General Motors Launches Maven to Court the Youngs
The General doesn’t care if college kids buy its cars—or does it?
On Jan. 20 we told you that in addition to investing $500 million in Uber competitor Lyft, General Motors bought ridesharing app Sidecar for $39 million. And today the General is keen to tout another effort, called Maven, that will bring car-sharing across the nation. If this is starting to sound like a lot of money in play, it’s all relative. How many $5 million Super Bowl 50 ads will GM plunk down for on Feb. 8? A fancy ad is a short-term spend with little guaranteed return on investment. But the Lyft/Sidecar/Maven effort is a fairly sure thing, because it’s entirely focused on two trends that aren’t changing: ride-sharing, and millennials who aren’t so sure that they want to own a car.
Ride-sharing is a present, not future, challenge for GM. It’s starting to impact the rental car business, according to Bob Neveu, CEO of an outfit called Certify that large companies use to book travel. Neveu told NPR that business travelers are opting for ride-sharing rather than renting cars. Guess who does a lot of business with Hertz, Avis, et al.? If General Motors can’t shift its volume to rental fleet sales, it will need another, more secure sales conduit. If Lyft is stealing rental customers, steal Lyft.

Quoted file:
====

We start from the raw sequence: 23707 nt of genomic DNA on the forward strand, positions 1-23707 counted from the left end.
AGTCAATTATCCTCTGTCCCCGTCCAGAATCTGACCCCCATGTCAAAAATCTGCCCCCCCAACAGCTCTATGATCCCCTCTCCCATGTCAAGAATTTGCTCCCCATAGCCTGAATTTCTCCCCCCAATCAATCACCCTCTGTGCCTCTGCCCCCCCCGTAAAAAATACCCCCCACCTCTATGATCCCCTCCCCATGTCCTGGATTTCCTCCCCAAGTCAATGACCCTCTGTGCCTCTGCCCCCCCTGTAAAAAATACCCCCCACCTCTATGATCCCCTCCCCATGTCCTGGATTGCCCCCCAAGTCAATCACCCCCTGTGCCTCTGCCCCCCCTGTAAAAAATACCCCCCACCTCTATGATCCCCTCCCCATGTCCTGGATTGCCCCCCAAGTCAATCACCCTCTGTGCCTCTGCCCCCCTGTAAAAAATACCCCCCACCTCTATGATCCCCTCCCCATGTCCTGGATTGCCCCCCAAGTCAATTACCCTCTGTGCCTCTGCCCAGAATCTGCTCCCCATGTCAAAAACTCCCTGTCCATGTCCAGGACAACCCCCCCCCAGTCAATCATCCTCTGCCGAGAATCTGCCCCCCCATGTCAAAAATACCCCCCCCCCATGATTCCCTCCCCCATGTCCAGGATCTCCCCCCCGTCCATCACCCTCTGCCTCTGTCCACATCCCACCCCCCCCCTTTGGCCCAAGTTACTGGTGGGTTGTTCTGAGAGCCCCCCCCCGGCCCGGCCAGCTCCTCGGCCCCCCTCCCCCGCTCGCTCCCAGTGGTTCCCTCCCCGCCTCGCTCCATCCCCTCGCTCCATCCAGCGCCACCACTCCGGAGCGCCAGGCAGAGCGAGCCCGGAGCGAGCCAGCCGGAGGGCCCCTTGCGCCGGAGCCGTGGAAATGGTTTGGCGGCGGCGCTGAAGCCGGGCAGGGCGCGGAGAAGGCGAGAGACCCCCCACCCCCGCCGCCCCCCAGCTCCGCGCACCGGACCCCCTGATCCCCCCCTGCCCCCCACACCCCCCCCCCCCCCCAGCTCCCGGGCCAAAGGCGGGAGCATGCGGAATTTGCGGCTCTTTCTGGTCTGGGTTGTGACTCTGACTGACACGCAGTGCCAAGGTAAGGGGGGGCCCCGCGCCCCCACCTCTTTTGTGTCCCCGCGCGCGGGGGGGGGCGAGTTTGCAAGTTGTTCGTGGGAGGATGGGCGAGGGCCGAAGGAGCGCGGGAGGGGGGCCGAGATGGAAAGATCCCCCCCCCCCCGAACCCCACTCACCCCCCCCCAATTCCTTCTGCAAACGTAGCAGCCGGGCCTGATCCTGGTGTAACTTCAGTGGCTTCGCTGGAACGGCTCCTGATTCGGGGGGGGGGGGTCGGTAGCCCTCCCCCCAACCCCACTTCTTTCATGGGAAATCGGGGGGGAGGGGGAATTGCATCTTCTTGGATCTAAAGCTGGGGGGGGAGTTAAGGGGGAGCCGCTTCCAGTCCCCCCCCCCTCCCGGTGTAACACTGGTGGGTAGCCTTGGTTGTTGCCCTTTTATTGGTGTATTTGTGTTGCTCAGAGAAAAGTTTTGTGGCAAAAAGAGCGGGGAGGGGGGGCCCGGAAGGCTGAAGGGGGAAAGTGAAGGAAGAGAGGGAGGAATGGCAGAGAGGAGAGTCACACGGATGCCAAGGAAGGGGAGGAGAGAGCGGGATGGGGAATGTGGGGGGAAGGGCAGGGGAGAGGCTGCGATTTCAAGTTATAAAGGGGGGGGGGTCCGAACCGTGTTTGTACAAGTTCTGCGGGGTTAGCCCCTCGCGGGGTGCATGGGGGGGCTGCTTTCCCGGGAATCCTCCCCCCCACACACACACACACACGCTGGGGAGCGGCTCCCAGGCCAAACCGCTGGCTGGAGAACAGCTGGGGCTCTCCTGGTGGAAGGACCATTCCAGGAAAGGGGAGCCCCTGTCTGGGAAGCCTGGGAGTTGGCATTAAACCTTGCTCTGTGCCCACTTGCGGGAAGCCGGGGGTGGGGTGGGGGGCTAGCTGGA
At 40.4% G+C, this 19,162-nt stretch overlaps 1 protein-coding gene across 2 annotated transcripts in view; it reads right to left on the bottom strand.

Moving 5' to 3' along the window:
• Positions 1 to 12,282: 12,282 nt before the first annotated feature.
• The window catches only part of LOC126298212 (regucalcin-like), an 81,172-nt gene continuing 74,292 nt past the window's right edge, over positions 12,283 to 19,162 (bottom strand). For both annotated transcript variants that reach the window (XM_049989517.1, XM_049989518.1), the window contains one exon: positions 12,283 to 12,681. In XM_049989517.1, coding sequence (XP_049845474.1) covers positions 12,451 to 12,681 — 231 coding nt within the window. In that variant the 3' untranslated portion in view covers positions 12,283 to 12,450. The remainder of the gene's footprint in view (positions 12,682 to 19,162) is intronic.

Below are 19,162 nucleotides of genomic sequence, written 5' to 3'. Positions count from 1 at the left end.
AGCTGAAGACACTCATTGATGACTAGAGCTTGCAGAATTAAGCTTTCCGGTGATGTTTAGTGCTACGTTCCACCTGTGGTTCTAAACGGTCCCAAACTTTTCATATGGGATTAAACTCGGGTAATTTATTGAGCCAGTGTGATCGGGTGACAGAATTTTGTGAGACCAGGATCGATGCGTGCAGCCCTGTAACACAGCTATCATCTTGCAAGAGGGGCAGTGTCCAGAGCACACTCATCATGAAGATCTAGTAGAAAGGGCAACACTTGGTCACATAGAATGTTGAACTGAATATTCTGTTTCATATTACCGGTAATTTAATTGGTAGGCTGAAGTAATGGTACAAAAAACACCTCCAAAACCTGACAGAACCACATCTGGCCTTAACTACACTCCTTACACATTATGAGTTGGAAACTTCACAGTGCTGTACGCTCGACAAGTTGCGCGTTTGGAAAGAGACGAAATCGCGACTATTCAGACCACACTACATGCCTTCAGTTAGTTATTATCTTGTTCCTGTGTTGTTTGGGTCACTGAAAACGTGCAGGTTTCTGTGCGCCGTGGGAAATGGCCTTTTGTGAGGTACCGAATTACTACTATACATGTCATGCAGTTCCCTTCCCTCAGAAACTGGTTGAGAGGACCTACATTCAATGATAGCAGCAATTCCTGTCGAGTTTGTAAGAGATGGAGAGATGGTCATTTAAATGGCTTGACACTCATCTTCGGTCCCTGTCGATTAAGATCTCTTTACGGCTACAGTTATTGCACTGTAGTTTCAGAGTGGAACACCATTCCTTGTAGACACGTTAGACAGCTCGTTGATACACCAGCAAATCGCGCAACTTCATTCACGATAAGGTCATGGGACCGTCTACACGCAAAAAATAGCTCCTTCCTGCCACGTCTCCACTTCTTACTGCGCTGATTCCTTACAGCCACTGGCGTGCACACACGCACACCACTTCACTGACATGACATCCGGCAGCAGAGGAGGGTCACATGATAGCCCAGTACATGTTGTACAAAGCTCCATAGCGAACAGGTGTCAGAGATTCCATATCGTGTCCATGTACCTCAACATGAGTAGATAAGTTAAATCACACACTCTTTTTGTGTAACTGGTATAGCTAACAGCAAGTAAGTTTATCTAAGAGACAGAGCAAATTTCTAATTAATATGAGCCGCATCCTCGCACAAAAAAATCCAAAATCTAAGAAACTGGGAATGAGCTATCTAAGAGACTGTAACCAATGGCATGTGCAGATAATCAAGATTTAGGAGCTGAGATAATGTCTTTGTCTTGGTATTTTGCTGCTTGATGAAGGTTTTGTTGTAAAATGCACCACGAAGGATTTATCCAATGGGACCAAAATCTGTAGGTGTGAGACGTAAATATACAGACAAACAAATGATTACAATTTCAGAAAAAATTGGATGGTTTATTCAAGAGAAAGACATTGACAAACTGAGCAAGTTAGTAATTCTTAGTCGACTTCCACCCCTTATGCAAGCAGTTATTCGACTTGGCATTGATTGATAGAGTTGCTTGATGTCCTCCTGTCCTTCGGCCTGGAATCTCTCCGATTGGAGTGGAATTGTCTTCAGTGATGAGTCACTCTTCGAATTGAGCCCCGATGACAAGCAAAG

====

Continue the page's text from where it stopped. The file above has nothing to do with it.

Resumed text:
As for Maven, this is the subscription model of car ownership, and it’s not a new idea. Toyota’s running pilot programs overseas, lots of major European cities have offered such programs for years and, of course, Zipcar and Car2Go are proliferating in North America as well. Speaking of which, GM says its team of 40 employees formerly drew checks from the likes of Zipcar and Sidecar, as well as Google.
Maven rolls out first in Ann Arbor, Mich., where the focus will be on serving students, with cars at 21 lots across the city. As with Car2Go and Zipcar, customers use an app to find an available ride, unlock it and to “log out” of the car once it’s dropped back in a designated lot. GM’s touting a millennial-baiting experience by including Apple CarPlay, Android Auto, OnStar, SiriusXM radio and 4GLTE wireless.
Apps, it should be noted, are often free. Cars tend not to be, but the next best thing is not being tied down to a monthly loan or lease payment—or at least making that a pay-as-you-go model. But if the next generation doesn’t want to drive, carmakers must figure out a way to keep cars on the road, regardless of the ownership scheme.
Near term, GM promises that Maven will roll out next to Chicago, and that an existing program in New York called Let’s Drive NYC will be rebranded as Maven. But you can bet that if Maven’s successful at Big Blue, co-eds nationwide will be in the General’s crosshairs.
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